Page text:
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nk
m
Ã¿ki
(m; j) k kâˆ’1
s l =s + ( + )[ a l] ; j6l6j + N (49)
l
( l + )i
i=0
k=1

with Â¿ 0; N = m nk and the N +1 unknowns s(m; j) and Ã¿k i . The [ k aj ] are deÃ¿ned via [ 0 aj ]=aj
k=1
k kâˆ’1
aj+1 ] âˆ’ [ kâˆ’1 aj ]; k = 1; 2; : : : . In most cases, all nk are chosen equal and one
and [ aj ] = [
puts = (n; n; : : : ; n). Apart from the value of , only the input of m and of â€˜ is required from the
(m; 0)
user. As transformed sequence, often one chooses the elements s(n; :::; n) for n = 0; 1; : : : . The u variant
of the Levin transformation is obtained for m = 1; = Ã¿ and l = l. The deÃ¿nition above di ers
slightly from the original one [54] and was given in Ref. [22] with = 1.
Ford and Sidi have shown, how these transformations can be calculated recursively with the
W(m) algorithms [22]. The d(m) transformations are the best known special cases of the generalised
Richardson Extrapolation process (GREP) as deÃ¿ned by Sidi [72,73,78].
The d(m) transformations are derived by asymptotic analysis of the remainders sr âˆ’ s for r â†’ âˆž
Ëœ (m)
for the family B of sequences {{ar }} as deÃ¿ned in Ref. [54]. For such sequences, the ar satisfy
a di erence equation of order m of the form
m
k
ar = pk (r) ar : (50)
k=1
90 H.H.H. Homeier / Journal of Computational and Applied Mathematics 122 (2000) 81â€“147

The pk (r) satisfy the asymptotic relation
âˆž
pkâ€˜
ik
pk (r) âˆ¼ r for r â†’ âˆž: (51)
râ€˜
â€˜=0

The ik are integers satisfying ik 6k for k = 1; : : : ; m. This family of sequences is very large. But still,
Levin and Sidi could prove [54, Theorem 2] that under mild additional assumptions, the remainders
for such sequences satisfy
m âˆž
Ã¿kâ€˜
jk kâˆ’1
sr âˆ’ s âˆ¼ r( ar ) for r â†’ âˆž: (52)
râ€˜
k=1 â€˜=0

The jk are integers satisfying jk 6k for k = 1; : : : ; m. A corresponding result for m = 1 was proven
by Sidi [71, Theorem 6:1].
System (49) now is obtained by truncation of the expansions at â€˜ = nn , evaluation at r = l , and
some further obvious substitutions.
The introduction of suitable l was shown to improve the accuracy and stability in di cult situ-
ations considerably [77].

3.3. Shanks transformation and epsilon algorithm

An important special case of the E algorithm is the choice gj (n) = sn+jâˆ’1 leading to the Shanks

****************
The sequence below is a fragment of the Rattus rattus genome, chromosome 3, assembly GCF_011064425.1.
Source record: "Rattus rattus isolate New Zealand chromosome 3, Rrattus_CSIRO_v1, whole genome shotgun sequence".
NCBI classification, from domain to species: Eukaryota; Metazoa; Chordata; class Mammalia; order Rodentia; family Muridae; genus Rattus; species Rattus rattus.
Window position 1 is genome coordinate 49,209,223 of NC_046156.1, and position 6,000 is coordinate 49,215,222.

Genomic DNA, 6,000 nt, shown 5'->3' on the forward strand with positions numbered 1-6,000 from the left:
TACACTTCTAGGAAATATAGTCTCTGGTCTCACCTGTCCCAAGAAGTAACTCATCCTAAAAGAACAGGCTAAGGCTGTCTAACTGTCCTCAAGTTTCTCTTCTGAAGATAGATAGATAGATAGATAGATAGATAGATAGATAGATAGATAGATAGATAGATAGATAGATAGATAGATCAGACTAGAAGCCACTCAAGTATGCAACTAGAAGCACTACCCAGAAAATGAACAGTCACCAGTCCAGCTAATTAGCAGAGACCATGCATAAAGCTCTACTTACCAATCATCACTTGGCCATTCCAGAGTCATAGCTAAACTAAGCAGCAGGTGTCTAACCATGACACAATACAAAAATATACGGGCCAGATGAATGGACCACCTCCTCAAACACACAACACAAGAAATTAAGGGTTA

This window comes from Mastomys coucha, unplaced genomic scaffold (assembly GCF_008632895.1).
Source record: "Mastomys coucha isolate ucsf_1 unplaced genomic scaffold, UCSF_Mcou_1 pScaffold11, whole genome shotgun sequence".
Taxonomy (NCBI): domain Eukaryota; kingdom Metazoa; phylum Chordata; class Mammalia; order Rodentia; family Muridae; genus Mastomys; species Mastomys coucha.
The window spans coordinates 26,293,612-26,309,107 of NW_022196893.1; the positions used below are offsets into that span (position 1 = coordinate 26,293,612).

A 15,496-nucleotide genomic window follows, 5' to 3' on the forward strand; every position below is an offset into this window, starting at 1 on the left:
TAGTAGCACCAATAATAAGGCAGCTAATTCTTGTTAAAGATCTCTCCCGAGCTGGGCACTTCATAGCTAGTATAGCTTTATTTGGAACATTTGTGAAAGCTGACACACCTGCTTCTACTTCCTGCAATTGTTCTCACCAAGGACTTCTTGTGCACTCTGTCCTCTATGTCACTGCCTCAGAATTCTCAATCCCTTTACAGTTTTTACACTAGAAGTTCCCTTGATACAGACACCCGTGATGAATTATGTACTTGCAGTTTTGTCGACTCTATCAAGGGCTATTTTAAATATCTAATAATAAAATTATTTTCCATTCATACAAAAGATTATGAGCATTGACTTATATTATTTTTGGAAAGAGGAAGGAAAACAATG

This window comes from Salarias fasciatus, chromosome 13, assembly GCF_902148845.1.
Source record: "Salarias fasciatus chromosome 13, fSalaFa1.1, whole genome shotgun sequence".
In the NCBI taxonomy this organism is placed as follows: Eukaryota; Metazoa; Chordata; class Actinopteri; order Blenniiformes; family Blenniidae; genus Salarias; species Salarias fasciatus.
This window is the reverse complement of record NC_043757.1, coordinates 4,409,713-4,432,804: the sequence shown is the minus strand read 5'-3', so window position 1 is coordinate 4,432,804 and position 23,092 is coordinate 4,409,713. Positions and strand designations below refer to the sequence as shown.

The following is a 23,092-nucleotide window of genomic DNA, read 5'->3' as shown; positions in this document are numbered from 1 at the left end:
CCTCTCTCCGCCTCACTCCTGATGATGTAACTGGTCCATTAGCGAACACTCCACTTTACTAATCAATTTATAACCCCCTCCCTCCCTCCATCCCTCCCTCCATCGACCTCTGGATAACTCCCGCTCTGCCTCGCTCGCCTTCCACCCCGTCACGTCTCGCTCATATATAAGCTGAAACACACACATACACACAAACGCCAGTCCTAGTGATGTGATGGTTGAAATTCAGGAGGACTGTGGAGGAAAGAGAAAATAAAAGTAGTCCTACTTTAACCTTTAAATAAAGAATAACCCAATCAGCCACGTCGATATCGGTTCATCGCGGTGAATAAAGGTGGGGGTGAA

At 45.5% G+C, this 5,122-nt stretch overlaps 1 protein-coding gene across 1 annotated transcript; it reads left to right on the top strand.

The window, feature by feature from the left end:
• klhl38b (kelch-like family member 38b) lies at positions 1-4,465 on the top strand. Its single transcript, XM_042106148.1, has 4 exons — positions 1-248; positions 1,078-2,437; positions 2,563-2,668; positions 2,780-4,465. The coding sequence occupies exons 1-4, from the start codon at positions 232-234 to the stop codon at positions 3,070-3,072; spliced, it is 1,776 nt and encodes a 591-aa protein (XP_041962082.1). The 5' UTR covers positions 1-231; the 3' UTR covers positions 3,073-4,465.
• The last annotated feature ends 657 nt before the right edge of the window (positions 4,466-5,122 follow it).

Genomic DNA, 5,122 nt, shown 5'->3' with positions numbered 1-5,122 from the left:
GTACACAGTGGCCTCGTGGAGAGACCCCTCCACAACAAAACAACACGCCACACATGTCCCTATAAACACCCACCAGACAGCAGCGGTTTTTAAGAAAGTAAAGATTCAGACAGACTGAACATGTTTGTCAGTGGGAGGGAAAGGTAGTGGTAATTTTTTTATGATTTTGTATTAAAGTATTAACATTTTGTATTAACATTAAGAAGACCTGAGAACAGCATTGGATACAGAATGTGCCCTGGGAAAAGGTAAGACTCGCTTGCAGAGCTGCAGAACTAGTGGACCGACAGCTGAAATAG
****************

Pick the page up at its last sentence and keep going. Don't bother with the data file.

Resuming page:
transformation [70]
(k)
En [{{sn }}; {{ sn+jâˆ’1 }}]
ek (sn ) = (k) : (53)
En [{{1}}; {{ sn+jâˆ’1 }}]
Instead of using one of the recursive schemes for the E algorithms, the Shanks transformation may
be implemented using the epsilon algorithm [104] that is deÃ¿ned by the recursive scheme
(n) (n)
= 0; = sn ;
âˆ’1 0
(n) (n+1) (n+1) (n)
= + 1=[ âˆ’ k ]: (54)
k+1 kâˆ’1 k

The relations
(n) (n)
= ek (sn ); = 1=ek ( sn ) (55)
2k 2k+1
(n)
hold and show that the elements 2k+1 are only auxiliary quantities.
The kernel of the Shanks transformation ek is given by sequences of the form
kâˆ’1
sn = s + cj sn+j : (56)
j=0

Additionally, one can use the Shanks transformation â€“ and hence the epsilon algorithm â€“ to
compute the upper-half of the PadÃƒ table according to [70,104]
e
ek (fn (z)) = [n + k=k]f (z) (kÂ¿0; nÂ¿0); (57)
H.H.H. Homeier / Journal of Computational and Applied Mathematics 122 (2000) 81â€“147 91

where
n
cj z j
fn (z) = (58)
j=0

are the partial sums of a power series of a function f(z). PadÃƒ approximants of f(z) are rational
e
functions in z given as ratio of two polynomials pâ€˜ âˆˆ P and qm âˆˆ P(m) according to
(â€˜)

[â€˜=m]f (z) = pâ€˜ (z)=qm (z); (59)
where the Taylor series of f and [â€˜=m]f are identical to the highest possible power of z, i.e.,
f(z) âˆ’ pâ€˜ (z)=qm (z) = O(z â€˜+m+1 ): (60)
Methods for the extrapolation of power series will be treated later.

3.4. Aitken process
(n) 2
The special case = e1 (sn ) is identical to the famous method of Aitken [2]
2
(sn+1 âˆ’ sn )2
(1)
sn = sn âˆ’ (61)